N.T. Wright made some claims about the military and early Christianity which has sparked a bit of a conversation in certain quarters of the web close to me. I’m not a pacifist – though I’m quickly moving into the “non-violence” position, which is somewhat different – and so naturally I appreciate Wright’s cautious approach to the subject. To the chagrin of many Wright enthusiasts, the good scholar does not lead the charge with the mantle of pacifism raised high in the air.
It was acknowledged that Wright’s an Anglican. So without giving him a full pass, it’s said that we shouldn’t expect much different from an Anglican. But from what I know of reading Wright (who is said by Roger Olson to fit the description of a “post-conservative”) he has not been afraid to part with his tradition on matters he believes the Bible teaches (vis. women in the ministry). Wright is, beyond a doubt, a Bible-first Christian. If he believes Christians can – at least in principle – serve in the military, it’s probably not on account of his Anglicanism.
And so when a historian of Wright’s caliber makes a cautious statement about what he doesn’t know about the second and third century of the church, that gives me pause from thinking I can whip out a quote or two of a Church Father here or there and be done with it. A good historian knows that you can’t judge the ethos of a community in a period just by quoting a few literate voices.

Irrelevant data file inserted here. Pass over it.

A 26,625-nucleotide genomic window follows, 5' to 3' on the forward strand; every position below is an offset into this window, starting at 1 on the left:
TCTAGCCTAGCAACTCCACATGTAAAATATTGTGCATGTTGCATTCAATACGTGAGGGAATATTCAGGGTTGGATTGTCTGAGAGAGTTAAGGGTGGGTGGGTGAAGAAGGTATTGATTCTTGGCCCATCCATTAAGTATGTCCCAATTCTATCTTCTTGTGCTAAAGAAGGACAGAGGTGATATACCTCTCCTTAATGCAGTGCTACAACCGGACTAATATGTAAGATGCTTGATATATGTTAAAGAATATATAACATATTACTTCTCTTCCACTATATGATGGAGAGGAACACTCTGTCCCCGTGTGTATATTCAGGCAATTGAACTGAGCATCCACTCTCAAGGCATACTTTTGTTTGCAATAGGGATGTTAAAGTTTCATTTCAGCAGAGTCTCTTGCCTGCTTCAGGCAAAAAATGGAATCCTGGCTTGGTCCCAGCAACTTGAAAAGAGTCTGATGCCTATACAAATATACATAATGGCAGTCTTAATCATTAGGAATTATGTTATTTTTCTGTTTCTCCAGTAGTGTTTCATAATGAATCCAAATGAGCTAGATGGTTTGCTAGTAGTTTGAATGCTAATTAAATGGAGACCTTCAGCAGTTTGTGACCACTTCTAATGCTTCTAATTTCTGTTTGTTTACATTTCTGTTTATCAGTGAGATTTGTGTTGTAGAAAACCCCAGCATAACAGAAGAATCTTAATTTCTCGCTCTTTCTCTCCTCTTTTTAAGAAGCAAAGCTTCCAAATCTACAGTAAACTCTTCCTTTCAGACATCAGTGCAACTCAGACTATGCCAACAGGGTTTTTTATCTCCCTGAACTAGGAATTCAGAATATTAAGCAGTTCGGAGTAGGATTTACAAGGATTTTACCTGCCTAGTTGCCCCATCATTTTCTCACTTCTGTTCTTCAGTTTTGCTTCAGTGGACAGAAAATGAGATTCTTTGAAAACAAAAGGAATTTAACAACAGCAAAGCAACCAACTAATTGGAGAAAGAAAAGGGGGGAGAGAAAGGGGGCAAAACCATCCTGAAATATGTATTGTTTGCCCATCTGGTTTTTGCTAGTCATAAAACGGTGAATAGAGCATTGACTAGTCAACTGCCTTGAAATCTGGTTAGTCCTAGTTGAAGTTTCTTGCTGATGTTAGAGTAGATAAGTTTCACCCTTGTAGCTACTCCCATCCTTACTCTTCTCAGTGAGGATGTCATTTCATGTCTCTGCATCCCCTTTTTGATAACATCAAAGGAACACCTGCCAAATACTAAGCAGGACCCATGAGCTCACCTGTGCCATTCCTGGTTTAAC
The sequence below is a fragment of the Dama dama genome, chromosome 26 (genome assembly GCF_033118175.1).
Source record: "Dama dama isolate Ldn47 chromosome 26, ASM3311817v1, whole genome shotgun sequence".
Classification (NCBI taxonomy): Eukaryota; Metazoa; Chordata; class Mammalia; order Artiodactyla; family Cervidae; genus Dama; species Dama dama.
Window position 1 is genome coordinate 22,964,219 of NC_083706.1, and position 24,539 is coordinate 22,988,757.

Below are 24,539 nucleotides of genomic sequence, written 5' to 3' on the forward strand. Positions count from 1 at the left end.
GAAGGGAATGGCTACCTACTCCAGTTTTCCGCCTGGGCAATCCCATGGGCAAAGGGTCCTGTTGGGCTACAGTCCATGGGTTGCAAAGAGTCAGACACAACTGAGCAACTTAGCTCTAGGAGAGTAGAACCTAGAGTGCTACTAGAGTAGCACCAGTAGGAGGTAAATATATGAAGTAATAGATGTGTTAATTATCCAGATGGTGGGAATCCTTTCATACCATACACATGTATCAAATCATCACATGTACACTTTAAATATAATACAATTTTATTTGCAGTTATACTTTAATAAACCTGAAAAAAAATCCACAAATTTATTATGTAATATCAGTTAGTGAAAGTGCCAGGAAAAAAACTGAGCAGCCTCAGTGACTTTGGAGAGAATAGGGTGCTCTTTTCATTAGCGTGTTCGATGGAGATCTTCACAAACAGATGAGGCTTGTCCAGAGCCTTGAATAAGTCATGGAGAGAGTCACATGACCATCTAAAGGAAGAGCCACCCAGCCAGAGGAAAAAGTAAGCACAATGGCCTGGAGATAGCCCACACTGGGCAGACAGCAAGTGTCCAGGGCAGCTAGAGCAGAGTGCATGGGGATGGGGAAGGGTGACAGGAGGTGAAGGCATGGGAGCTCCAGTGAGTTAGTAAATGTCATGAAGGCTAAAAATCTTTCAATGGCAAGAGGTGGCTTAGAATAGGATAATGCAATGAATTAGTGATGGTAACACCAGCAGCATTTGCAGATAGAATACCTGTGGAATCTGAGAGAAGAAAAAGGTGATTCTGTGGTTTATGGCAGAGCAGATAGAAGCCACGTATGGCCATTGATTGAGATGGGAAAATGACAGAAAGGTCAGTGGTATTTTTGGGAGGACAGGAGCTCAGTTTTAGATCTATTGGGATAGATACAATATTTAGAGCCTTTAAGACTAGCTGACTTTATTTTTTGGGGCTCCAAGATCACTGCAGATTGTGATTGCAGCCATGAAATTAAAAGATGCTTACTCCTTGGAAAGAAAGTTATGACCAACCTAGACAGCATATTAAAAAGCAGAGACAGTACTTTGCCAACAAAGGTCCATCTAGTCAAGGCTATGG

I came across a lengthy and well researched article called Whittling down the pacifist narrative: Did early Christians serve in the army? I found the article interesting because the author, Dr. Glenn Peoples, takes a more historical-critical approach to the subject.
Early Christians in the Military
First he traces the scholarly mood of the subject over the past sixty years. He cites a scholar from the 1960’s who gives the moderate claim that there was no evidence for Christians serving in the military before 170 A.D., and says “the question of military service obviously was not at that time controverted.” In other words, an argument from before 170 is an argument from silence. (As we’ll see, there is evidence Christians served in the military prior to 170 A.D.)
Peoples then quotes from a guy named C. J. Cadoux who wrote the book, The Early Christian Attitude to War, to show how Cadoux undermines his own arguments. Cadoux argues that there are no good evidence that Christians served in the military before 170 A.D. since there is (in his estimation) no mention of the such. Then, it talking about Jesus’ dealings with centurions, Cadoux writes:
The attempt to draw such a conclusion [that Jesus was passive about their continued post in the army] is at best an argument from silence. Considering the number of things Jesus must have said of which no record has been left, we cannot be at all sure that he said nothing on this occasion about the illegitimacy of military service for his own followers. And even supposing he did not, is it reasonable to demand that his views on this point should be publicly stated every time he comes across a soldier?